After finishing up runners-up to Liverpool in 1922-23, Robert Kyle’s Sunderland ended two of the following three seasons third in the Division One table - and the hope was that 1926-27 would see the Lads make a push for the league title.
But without star striker Dave Halliday in the ranks to kick the season off, Kyle’s men could only win one of the first five league games.
Halliday’s absence was due to a suspension handed down as a punishment for receiving a red card when Sunderland entertained Arsenal in the penultimate home fixture of the 1925-26 season.
By the time it was Sunderland’s turn to travel to the capital in the reverse fixture in mid-November of the 1926-27 season, they had made up for lost ground and were heading into the fixture as joint leaders with Tottenham Hotspur after a 2-1 home win over Liverpool.
In the build-up to the fixture at Highbury, the Evening Despatch noted:
The Arsenal also have not suffered defeat at home, having won four games and drawn four. They appear to have a liking for soft ground and there was considerable merit in their draw at Huddersfield last week.
On the other hand the clever Sunderland forwards are seen at their best on good “going”. The turf tomorrow is certain to be yielding and for this reason The Arsenal are slight preference.
The heavy rainfall in London meant the attendance dropped to around 20,000 in front of a home crowd that saw their side come quickly out of the blocks to put Sunderland under pressure.
In the early stages, Albert McInroy had to be on his toes to beat former Roker favourite Charlie Buchan to the ball from an inviting cross. As the first half progressed the away side grew more into the game, with Bobby Marshall and Bob Kelly in particular causing problems for the Gunners.
However, it was on 22 minutes that Buchan inevitably scored the opener, when he nodded home a Joe Hulme cross from close range. Robert Kyle’s side responded well and almost replied immediately when Bill Harper dropped a shot from Billy Ellis and was “smuggled away” after it bounced on the goal line according to reports.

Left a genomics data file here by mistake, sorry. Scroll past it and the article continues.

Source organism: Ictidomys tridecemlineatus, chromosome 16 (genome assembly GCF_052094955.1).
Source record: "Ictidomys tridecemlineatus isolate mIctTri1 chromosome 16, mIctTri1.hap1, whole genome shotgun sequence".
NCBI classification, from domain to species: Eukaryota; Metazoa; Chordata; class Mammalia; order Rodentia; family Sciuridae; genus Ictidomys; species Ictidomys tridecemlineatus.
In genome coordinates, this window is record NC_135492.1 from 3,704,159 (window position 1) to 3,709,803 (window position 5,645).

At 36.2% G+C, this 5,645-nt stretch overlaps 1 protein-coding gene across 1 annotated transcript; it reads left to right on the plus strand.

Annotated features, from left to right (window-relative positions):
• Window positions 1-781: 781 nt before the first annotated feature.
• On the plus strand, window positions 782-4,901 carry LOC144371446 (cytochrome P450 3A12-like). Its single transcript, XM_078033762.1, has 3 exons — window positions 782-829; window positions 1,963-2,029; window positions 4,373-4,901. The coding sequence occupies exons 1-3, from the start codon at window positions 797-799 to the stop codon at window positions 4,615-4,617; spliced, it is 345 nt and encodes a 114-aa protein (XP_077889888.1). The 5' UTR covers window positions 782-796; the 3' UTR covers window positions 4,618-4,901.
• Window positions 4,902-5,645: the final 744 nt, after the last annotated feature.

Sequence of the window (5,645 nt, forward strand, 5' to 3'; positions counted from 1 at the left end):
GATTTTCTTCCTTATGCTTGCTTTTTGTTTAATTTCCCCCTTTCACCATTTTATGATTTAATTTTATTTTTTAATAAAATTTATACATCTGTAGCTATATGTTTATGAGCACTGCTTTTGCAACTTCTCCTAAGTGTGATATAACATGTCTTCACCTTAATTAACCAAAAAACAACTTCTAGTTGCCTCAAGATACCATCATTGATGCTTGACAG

The home side were once again on the ascendancy after this opportunity and when the equaliser came on 37 minutes it was against the run of play, with Ellis nodding home a cross from Kelly.
The game then became chaotic with both sides pressing to take the lead. Only a minute after the goal, Dave Halliday missed a glorious opportunity to hand Sunderland the lead before Jimmy Ramsey gave the home side the lead seconds later. Despite Marshall having a good opportunity to level the game going into the break, the first half ended with Arsenal in front.
After the interval, Sunderland pressed immediately to get back on level terms. Halliday went close on a number of occasions via crosses from Kelly until it finally happened on the hour mark, when this time a through ball from Kelly was converted by Halliday.
Both sides had chances to take the lead and a draw might have been a fair reflection of the game. Still, with the two sides appearing to be running out of time, Marshall claimed the winning goal for Sunderland with just four minutes remaining to make it 3-2 which is how it ended to take Sunderland to the top of the table.
The game was summarised in the Athletic News:
Arsenal’s home record - they had not been beaten at Highbury this season - was smirched by Sunderland in one of the best games one could wish to see.
It was a game in which neither side deserved to be defeated, though there was just that little bit of extra polish and decisiveness about the finish of the play of the Wearsiders that decided the issue.
Saturday 20th November, 1926
Arsenal 2-3 Sunderland
[Buchan 22’, Ransay 40’ - Ellis 37’, Halliday 60’, Marshall 86’]
Sunderland: McInroy, Cresswell, England, Clunas, C. Parker, Coxford, Kelly, Marshall, Halliday, Coglin, Ellis
Arsenal: Harper, T. Parker, John, Seddon, Butler, Blyth, Hulme, Brain, Buchan, Ramsay, Haden